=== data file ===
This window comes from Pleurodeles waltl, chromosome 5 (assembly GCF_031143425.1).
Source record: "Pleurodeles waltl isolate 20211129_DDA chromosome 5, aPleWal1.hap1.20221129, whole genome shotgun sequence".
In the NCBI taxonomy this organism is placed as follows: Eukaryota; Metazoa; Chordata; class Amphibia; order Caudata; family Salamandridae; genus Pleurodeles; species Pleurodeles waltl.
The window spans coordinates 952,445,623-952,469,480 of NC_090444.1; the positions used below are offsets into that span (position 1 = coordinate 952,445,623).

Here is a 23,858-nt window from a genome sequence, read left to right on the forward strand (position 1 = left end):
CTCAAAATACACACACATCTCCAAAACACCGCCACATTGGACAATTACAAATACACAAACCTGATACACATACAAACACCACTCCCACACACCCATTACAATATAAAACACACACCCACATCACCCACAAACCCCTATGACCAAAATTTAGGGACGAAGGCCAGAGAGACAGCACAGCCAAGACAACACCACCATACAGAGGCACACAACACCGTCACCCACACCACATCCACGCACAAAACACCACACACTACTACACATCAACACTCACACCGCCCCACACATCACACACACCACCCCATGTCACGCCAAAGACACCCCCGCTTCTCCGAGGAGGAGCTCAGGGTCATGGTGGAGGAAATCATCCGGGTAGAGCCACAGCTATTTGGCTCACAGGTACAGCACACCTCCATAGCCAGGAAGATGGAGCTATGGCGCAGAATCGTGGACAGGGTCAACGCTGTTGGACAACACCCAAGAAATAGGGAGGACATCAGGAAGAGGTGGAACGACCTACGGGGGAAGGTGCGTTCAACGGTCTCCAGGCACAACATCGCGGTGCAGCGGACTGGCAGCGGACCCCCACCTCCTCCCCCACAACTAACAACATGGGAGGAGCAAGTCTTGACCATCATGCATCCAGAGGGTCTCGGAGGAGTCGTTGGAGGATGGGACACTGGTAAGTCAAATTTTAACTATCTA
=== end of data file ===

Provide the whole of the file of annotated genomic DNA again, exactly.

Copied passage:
This window comes from Pleurodeles waltl, chromosome 5 (assembly GCF_031143425.1).
Source record: "Pleurodeles waltl isolate 20211129_DDA chromosome 5, aPleWal1.hap1.20221129, whole genome shotgun sequence".
In the NCBI taxonomy this organism is placed as follows: Eukaryota; Metazoa; Chordata; class Amphibia; order Caudata; family Salamandridae; genus Pleurodeles; species Pleurodeles waltl.
The window spans coordinates 952,445,623-952,469,480 of NC_090444.1; the positions used below are offsets into that span (position 1 = coordinate 952,445,623).

Here is a 23,858-nt window from a genome sequence, read left to right on the forward strand (position 1 = left end):
CTCAAAATACACACACATCTCCAAAACACCGCCACATTGGACAATTACAAATACACAAACCTGATACACATACAAACACCACTCCCACACACCCATTACAATATAAAACACACACCCACATCACCCACAAACCCCTATGACCAAAATTTAGGGACGAAGGCCAGAGAGACAGCACAGCCAAGACAACACCACCATACAGAGGCACACAACACCGTCACCCACACCACATCCACGCACAAAACACCACACACTACTACACATCAACACTCACACCGCCCCACACATCACACACACCACCCCATGTCACGCCAAAGACACCCCCGCTTCTCCGAGGAGGAGCTCAGGGTCATGGTGGAGGAAATCATCCGGGTAGAGCCACAGCTATTTGGCTCACAGGTACAGCACACCTCCATAGCCAGGAAGATGGAGCTATGGCGCAGAATCGTGGACAGGGTCAACGCTGTTGGACAACACCCAAGAAATAGGGAGGACATCAGGAAGAGGTGGAACGACCTACGGGGGAAGGTGCGTTCAACGGTCTCCAGGCACAACATCGCGGTGCAGCGGACTGGCAGCGGACCCCCACCTCCTCCCCCACAACTAACAACATGGGAGGAGCAAGTCTTGACCATCATGCATCCAGAGGGTCTCGGAGGAGTCGTTGGAGGATGGGACACTGGTAAGTCAAATTTTAACTATCTA